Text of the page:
Sunday, 21 December 2014

The perils of the stock market (Part 3)

In the era of increasing oil prices, investors may think that oil companies have escalating profits and investing in them are safe and sure bets.

China Aviation Oil (Singapore) Corporation Ltd is an investment holding company engaged in the supply and trading of jet fuel.  It operates in three segments: Middle Distillates, Other Oil Products, and Investments in Oil-Related Assets. 

CAO(S) was a stock darling after its IPO in 2001, with its prices surged as much as sevenfolds, as the company announced plans to refine, store and trade oil in Singapore, the Middle East and Europe.

In 2004, CAO(S) shares ran up and peaked in March 2004 as it planned to purchase Singapore Petroleum Co. from Keppel Corp.

It was all rosy outlook for CAO(S) and investors have no inkling of the shocker about to come. 

4. $550 Million Bad Bet - CAO(S)

On Nov. 25, 2004, CAO(S) sought protection from its creditors in the Singapore High Court, having lost an estimated $550 million in a series of disastrous bets on the price of oil.  Its shares were suspended from trading on the Singapore Stock Exchange.  It was down closed to 50% since its peak in March 2004.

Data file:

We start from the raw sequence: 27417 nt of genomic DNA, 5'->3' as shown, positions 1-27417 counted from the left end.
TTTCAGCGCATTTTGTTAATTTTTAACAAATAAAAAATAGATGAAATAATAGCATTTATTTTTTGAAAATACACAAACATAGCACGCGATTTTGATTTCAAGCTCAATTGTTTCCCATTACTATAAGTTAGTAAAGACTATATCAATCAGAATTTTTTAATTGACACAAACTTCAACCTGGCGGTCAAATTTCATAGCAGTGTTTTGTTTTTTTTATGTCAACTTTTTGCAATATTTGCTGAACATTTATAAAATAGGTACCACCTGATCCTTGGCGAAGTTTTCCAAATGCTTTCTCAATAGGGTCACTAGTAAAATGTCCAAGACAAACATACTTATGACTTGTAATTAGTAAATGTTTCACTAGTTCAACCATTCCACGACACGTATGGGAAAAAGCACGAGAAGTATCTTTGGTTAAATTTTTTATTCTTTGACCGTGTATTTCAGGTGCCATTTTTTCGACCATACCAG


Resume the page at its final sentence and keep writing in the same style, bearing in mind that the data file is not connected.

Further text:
Actually, CAO(S) began speculative oil derivatives trading in the second half of 2003 and bet its own money rather than simply executing trades for clients.

CAO(S) thought the price would fall, and when it didn't, kept repeating the bet hoping that the market would turn and in the end sunk into one of the biggest derivatives losses in years.

The trading loss was closed to CAO(S) market value meaning the company essentially worth $0, after taking into account the huge loss.  CAO(S) sought help from its parent, China Aviation Oil Holding Co., to cover the loss.

The market has no way to know the full extent of CAO(S)'s exposure to these speculative derivatives until losses or profits were realised.  Hence, analysts covering CAO(S) are not aware of that until CAO(S) asked for Court protection from creditors.

Fast forward ten years.  With the oil prices getting lower and lower these days, perhaps CAO(S)'s bad bet on oil prices in 2004 could turn into good bet in 2014......


  1. a decade too early on the bets.....

    1. Hi David,

      It's all about timing in the market. A winner for one person could be a loser for another person.


    2. Passive Income Farmer,

      I was one of the curious on-lookers then in 2004.

      Nah! Those derivative trades would have been still under water 10 years on...

      CAO was on the wrong side of the trade betting WTI would not cross above $50 ;)